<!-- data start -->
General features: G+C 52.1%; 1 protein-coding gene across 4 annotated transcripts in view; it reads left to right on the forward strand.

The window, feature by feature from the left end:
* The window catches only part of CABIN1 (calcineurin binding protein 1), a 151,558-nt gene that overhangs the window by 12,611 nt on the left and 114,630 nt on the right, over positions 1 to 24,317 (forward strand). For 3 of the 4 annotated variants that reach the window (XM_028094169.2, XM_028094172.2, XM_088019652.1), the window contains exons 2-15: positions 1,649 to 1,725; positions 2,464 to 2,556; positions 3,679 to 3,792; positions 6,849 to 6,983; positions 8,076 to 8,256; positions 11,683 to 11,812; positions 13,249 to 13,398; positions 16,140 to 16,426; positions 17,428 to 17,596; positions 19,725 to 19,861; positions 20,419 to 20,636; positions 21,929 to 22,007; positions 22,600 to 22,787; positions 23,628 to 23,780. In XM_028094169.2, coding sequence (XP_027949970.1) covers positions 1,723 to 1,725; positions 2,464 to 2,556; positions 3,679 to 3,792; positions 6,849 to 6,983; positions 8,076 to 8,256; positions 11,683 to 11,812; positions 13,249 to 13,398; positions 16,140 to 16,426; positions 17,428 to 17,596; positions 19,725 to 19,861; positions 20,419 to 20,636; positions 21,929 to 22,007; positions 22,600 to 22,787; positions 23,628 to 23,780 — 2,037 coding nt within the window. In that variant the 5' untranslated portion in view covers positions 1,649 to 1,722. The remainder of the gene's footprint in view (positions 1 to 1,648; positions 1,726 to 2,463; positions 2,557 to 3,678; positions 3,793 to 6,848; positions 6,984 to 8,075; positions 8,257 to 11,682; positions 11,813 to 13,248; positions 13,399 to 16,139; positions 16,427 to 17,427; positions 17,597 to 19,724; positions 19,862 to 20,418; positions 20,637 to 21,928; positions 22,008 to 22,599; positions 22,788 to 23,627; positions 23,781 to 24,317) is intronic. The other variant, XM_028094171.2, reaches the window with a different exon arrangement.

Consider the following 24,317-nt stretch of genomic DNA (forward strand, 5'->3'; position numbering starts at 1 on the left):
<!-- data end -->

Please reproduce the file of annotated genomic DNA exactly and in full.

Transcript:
General features: G+C 52.1%; 1 protein-coding gene across 4 annotated transcripts in view; it reads left to right on the forward strand.

The window, feature by feature from the left end:
* The window catches only part of CABIN1 (calcineurin binding protein 1), a 151,558-nt gene that overhangs the window by 12,611 nt on the left and 114,630 nt on the right, over positions 1 to 24,317 (forward strand). For 3 of the 4 annotated variants that reach the window (XM_028094169.2, XM_028094172.2, XM_088019652.1), the window contains exons 2-15: positions 1,649 to 1,725; positions 2,464 to 2,556; positions 3,679 to 3,792; positions 6,849 to 6,983; positions 8,076 to 8,256; positions 11,683 to 11,812; positions 13,249 to 13,398; positions 16,140 to 16,426; positions 17,428 to 17,596; positions 19,725 to 19,861; positions 20,419 to 20,636; positions 21,929 to 22,007; positions 22,600 to 22,787; positions 23,628 to 23,780. In XM_028094169.2, coding sequence (XP_027949970.1) covers positions 1,723 to 1,725; positions 2,464 to 2,556; positions 3,679 to 3,792; positions 6,849 to 6,983; positions 8,076 to 8,256; positions 11,683 to 11,812; positions 13,249 to 13,398; positions 16,140 to 16,426; positions 17,428 to 17,596; positions 19,725 to 19,861; positions 20,419 to 20,636; positions 21,929 to 22,007; positions 22,600 to 22,787; positions 23,628 to 23,780 — 2,037 coding nt within the window. In that variant the 5' untranslated portion in view covers positions 1,649 to 1,722. The remainder of the gene's footprint in view (positions 1 to 1,648; positions 1,726 to 2,463; positions 2,557 to 3,678; positions 3,793 to 6,848; positions 6,984 to 8,075; positions 8,257 to 11,682; positions 11,813 to 13,248; positions 13,399 to 16,139; positions 16,427 to 17,427; positions 17,597 to 19,724; positions 19,862 to 20,418; positions 20,637 to 21,928; positions 22,008 to 22,599; positions 22,788 to 23,627; positions 23,781 to 24,317) is intronic. The other variant, XM_028094171.2, reaches the window with a different exon arrangement.

Consider the following 24,317-nt stretch of genomic DNA (forward strand, 5'->3'; position numbering starts at 1 on the left):